Buzzer, the mobile-focused sports streaming platform, has announced that it will stop supporting its consumer app and shift its focus to become a technology provider for leagues, teams, and networks broadcasting directly to fans. The move comes after Buzzer raised $20m in new funding to help license its technology to third parties.
Buzzer initially offered fans the ability to pay $0.99 for clips of live game streams and had inked deals with major sports organizations such as the NBA, NHL, and ATP Tour. The platform also had agreements with sports streaming subscription service DAZN and betting firm FanDuel.
Buzzer’s CEO, Bo Han, had already discussed the need to no longer restrict the company’s technology to its own application in order to enable it to work with sports’ biggest rights holders. Han stated that Buzzer wanted to become the “operating system for live sports on mobile” and that the company had opened talks with major rights holders and broadcasters.
Buzzer’s efforts to refine its business model come as leagues and teams continue to show more interest in having greater control over the digital distribution of their games. Buzzer is trying to stand out in the crowded streaming technology market by leaning into its focus on mobile experiences and attracting a youthful demographic. Han has stated the average Buzzer user is 27 years old.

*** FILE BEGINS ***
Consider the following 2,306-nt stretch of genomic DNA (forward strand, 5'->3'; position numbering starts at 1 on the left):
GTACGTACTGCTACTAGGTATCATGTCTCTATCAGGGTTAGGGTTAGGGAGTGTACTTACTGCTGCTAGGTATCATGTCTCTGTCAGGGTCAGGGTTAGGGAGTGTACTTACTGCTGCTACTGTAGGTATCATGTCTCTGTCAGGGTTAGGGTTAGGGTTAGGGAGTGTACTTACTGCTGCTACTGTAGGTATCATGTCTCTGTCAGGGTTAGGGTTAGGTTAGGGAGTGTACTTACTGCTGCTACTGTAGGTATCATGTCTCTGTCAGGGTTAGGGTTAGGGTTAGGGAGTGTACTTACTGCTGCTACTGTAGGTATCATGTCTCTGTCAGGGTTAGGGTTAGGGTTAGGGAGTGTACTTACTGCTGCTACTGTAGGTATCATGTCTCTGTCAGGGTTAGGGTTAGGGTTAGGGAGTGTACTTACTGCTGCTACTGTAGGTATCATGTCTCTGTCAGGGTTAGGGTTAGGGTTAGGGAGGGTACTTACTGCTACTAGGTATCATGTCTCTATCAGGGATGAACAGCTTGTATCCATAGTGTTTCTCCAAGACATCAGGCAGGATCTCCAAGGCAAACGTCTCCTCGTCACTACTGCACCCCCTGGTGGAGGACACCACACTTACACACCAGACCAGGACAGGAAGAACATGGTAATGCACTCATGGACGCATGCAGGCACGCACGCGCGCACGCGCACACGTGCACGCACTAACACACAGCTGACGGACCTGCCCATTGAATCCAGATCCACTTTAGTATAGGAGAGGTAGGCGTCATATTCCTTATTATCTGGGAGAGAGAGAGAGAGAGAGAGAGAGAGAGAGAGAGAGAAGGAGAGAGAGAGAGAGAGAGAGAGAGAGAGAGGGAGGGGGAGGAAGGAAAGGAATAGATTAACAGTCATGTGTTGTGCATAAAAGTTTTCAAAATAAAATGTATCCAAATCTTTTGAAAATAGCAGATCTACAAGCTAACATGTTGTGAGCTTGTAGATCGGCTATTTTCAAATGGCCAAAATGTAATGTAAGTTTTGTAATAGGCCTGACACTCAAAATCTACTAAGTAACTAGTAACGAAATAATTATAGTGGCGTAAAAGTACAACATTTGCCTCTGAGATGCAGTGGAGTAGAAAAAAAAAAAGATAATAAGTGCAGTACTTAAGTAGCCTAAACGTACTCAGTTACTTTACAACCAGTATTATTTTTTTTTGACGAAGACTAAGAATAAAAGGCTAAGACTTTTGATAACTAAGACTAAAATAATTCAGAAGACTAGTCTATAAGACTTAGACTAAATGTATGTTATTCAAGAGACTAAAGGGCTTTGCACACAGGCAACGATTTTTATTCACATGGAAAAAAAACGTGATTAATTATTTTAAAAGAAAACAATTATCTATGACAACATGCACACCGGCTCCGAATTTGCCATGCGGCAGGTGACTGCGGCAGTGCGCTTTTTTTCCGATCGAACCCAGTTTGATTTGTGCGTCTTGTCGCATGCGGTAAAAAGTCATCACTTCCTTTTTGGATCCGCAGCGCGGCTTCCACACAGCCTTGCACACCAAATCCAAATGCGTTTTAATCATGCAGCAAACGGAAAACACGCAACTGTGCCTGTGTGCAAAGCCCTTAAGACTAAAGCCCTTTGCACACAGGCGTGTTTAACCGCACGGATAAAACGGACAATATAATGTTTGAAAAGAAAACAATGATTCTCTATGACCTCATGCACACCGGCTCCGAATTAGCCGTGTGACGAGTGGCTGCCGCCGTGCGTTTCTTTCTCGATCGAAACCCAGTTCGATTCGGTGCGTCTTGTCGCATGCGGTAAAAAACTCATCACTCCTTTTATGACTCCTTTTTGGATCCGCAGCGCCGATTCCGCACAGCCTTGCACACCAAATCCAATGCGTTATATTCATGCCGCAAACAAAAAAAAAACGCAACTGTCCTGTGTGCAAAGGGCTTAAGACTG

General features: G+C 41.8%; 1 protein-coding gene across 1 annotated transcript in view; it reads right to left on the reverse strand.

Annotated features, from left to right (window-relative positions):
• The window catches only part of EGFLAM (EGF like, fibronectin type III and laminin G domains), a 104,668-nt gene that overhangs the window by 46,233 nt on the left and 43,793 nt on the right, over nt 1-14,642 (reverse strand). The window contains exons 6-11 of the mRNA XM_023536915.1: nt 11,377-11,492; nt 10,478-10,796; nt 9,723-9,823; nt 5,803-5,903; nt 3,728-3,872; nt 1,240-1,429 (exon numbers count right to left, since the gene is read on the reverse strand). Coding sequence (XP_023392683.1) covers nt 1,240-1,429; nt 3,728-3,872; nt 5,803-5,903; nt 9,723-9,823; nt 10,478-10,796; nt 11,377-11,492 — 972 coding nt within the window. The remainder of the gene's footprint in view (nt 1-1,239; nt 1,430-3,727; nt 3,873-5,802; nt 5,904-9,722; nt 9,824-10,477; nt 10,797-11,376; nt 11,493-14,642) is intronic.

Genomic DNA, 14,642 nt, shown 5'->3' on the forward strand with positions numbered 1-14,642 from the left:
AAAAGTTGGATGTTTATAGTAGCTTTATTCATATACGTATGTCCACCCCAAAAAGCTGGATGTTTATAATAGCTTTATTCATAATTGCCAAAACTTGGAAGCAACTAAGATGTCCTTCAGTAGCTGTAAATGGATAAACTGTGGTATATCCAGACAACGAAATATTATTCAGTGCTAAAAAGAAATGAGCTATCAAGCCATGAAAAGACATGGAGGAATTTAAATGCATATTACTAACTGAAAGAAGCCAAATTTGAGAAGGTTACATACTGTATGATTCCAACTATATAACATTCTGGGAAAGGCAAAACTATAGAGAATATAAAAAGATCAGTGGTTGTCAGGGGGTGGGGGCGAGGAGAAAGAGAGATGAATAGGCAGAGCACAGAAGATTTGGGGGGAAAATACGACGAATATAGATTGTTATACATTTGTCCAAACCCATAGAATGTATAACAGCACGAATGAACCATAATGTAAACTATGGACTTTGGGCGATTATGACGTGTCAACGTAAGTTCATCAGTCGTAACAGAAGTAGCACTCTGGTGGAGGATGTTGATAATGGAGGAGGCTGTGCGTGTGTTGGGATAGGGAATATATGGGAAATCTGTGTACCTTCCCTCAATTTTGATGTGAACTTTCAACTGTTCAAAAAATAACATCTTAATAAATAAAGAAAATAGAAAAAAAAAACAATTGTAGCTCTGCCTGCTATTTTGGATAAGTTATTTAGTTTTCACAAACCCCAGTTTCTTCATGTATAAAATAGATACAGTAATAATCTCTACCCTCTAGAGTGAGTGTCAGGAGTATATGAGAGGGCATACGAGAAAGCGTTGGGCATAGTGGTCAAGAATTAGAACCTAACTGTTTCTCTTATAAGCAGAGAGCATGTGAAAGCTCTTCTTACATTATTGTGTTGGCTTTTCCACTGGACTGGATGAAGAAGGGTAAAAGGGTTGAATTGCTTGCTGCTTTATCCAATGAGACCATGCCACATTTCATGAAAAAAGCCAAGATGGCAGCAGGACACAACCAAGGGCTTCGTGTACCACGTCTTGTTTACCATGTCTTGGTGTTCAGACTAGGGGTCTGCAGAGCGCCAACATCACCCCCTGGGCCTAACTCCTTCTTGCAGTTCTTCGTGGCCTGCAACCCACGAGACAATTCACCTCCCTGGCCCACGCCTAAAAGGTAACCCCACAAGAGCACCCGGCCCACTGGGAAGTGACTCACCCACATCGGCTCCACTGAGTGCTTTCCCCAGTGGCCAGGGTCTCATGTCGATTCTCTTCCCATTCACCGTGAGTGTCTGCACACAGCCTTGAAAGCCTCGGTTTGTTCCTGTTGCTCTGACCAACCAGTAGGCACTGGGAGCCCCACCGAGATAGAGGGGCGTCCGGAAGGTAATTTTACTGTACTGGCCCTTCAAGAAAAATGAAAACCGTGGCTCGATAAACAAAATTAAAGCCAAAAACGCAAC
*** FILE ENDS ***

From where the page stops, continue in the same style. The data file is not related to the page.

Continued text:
“Our suite of offerings leverages infrastructure, insights, [and] proprietary technology that we developed and refined over the past three years,” said Han.
“We truly believe that we can be a trusted partner for streaming services that really embrace curated, timely inputs for fans, especially young fans.”
Buzzer’s offering will enable the company to be a “trusted partner” for streaming platforms, particularly those targeting younger viewers. The company plans to test its offering with multiple partners this summer, but no timeline has been announced for closing down the Buzzer app. The startup’s workforce has shrunk to fewer than 30 employees, having stood at as many as 65 early last year. Han described the decision to shut down Buzzer’s app as “emotional” and discussed the impact it would have on the company’s workforce.